Kapil Sibal, however, cautioned that internal assessment may throw up problems of subjectivity and objectivity has to be ensured.
With uncertainty looming over the 2020-2021 academic session of schools in the wake of the COVID-19 pandemic, former Human Resource Development Minister Kapil Sibal on Sunday said either all students barring those in Class 12 be promoted or an internal assessment mechanism be put in place to save them from examination stress next year.
The senior Congress leader also suggested that courses can be reduced both in schools and universities and the teaching time lost in the 2020-21 session due to the pandemic could be made up in the next year with extra effort from both the teacher and student communities.
“Various universities will also have to take a decision on whether or not to delay the academic session and they have the autonomy to take a call and a decision cannot be forced on them,” Mr. Sibal told PTI in an interview.
The University Grants Commission (UGC) has issued guidelines to universities that the new academic session for freshers will begin from September while for the existing students from August.
However, it has said the guidelines are advisory in nature and varsities may chalk out their own plans according to the COVID-19 pandemic prevailing in their areas.
Asked about the uncertainty looming large over the 2020-21 academic session in schools which are shut and holding online classes, Mr. Sibal said going forward there could be two options that can be considered for school students barring those in Class 12.
One way is to promote everybody and take some extra classes when the pandemic is over as well as ensure students complete their course in the next class, Mr. Sibal said.
“The other way is that if you are confident that your teachers will make an objective assessment of the student community which a majority of them might, then you leave it to them and the school to make the internal assessment and promote those to Class 11 who have done well (or to the next class for students of other classes),” he said, asserting that it would save the students from the examination stress.
He, however, cautioned that internal assessment may throw up problems of subjectivity and objectivity has to be ensured.
It is finally up to the Human Resource Development (HRD) Ministry to decide on such issues, he added.
Innovative ways should be found so that students are not punished for what they are not in control of, said Mr. Sibal, who was the HRD Minister from May 2009-October 2012 in the UPA-II government.
As the HRD minister, Mr. Sibal had spearheaded a reforms process in the education sector under which it was decided to abolish compulsory CBSE Board exams for Class X. However, in 2018 the CBSE reverted to the mandatory examination for Class 10.
Asked about pending classes 10 and 12 CBSE as well as other board exams, the Rajya Sabha member said, “I think as far as Class 10 board exams are concerned there should be a re-think. For Class 12 board exams, I think that in the light of the pandemic, the university calendar for the year should change and in that context let’s hope for the lockdown to be over and then the exams can be conducted.”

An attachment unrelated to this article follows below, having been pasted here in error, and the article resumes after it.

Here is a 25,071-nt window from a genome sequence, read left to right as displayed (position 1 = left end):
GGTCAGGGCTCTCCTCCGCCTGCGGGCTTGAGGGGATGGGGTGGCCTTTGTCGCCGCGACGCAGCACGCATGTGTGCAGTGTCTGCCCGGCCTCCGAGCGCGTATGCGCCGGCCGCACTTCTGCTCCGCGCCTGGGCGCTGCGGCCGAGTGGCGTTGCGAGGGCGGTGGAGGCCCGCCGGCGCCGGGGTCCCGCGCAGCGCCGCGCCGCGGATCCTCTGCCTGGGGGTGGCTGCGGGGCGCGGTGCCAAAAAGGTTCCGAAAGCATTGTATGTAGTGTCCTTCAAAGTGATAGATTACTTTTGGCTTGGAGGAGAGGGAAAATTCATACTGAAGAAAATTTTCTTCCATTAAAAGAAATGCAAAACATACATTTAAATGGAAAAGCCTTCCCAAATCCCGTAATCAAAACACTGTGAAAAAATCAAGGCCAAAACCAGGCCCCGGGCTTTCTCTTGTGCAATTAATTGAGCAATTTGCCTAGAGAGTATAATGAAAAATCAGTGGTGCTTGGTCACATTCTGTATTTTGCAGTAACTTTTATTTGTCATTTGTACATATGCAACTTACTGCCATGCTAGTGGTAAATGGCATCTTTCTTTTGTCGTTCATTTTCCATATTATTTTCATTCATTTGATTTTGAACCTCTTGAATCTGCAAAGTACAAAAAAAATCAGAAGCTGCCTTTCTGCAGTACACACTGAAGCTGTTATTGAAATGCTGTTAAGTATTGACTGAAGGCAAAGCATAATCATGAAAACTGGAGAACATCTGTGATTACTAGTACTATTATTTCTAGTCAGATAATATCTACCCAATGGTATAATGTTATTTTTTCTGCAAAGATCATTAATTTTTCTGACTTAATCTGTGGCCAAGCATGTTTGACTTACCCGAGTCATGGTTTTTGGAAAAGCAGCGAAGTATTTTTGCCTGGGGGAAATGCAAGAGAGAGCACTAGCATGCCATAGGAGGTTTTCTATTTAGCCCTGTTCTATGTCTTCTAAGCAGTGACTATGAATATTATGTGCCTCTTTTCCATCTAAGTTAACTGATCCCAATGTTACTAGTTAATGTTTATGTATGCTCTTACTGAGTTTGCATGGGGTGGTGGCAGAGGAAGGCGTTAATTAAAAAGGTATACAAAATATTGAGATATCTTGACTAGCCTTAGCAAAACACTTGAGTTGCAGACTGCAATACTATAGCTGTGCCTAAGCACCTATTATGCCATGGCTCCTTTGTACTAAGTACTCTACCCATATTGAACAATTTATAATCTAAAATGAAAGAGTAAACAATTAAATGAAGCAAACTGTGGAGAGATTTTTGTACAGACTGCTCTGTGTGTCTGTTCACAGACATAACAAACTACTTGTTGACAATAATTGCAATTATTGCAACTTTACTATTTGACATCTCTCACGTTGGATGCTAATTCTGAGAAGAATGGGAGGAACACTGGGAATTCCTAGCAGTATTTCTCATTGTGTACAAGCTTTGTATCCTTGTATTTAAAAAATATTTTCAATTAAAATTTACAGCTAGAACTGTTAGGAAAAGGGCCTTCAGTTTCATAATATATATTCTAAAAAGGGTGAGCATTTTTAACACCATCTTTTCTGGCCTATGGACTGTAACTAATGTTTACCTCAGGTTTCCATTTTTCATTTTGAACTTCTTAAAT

On competitive examinations like the JEE and NEET, Mr. Sibal said the current situation of the pandemic has put the students from the poor and marginalised sections of the society at a disadvantage.
“Remember that there is a divide in this country and it always works against the poor and the marginalised. When you have these competitive exams and there is already this divide, it hurts the poor and the marginalised even more,” he said.
“Whether they should be held in July I can’t say, it is for the HRD Ministry to decide…. But I believe you will further reduce the chances of those whose chances are already minimal in these exams,” he said.
Mr. Sibal also asserted that difficulties would be aplenty going forward as social distancing in packed schools is almost impossible and the lack of digital connectivity across the country would result in online teaching putting the poor and rural populace at a disadvantage.
“We are in a big bind. If this pandemic were to last for a year and a year-and-half, the student community is going to be distressed further…. I don’t think the kind of social distancing that we are talking about is possible in our school environment,” the senior Congress leader said.
There is lack of digital connectivity and, therefore, it is not possible for students to be educated through the digital mode, Sibal said.
Digitisation will give advantage to those privileged schools that have connectivity, he said.
In this context, Mr. Sibal said he had suggested as the then HRD Minister, the introduction of the Aakash tablet, which was to be made available to students in educational institutes across the country, with the idea of making students digitally savvy and provide schools with fiber-optic connectivity to allow access to new sources of knowledge.
“If this concept had been accepted and this government in the last six years had invested in connectivity as far as education is concerned, we would not have been faced with this problem today,” said Mr. Sibal.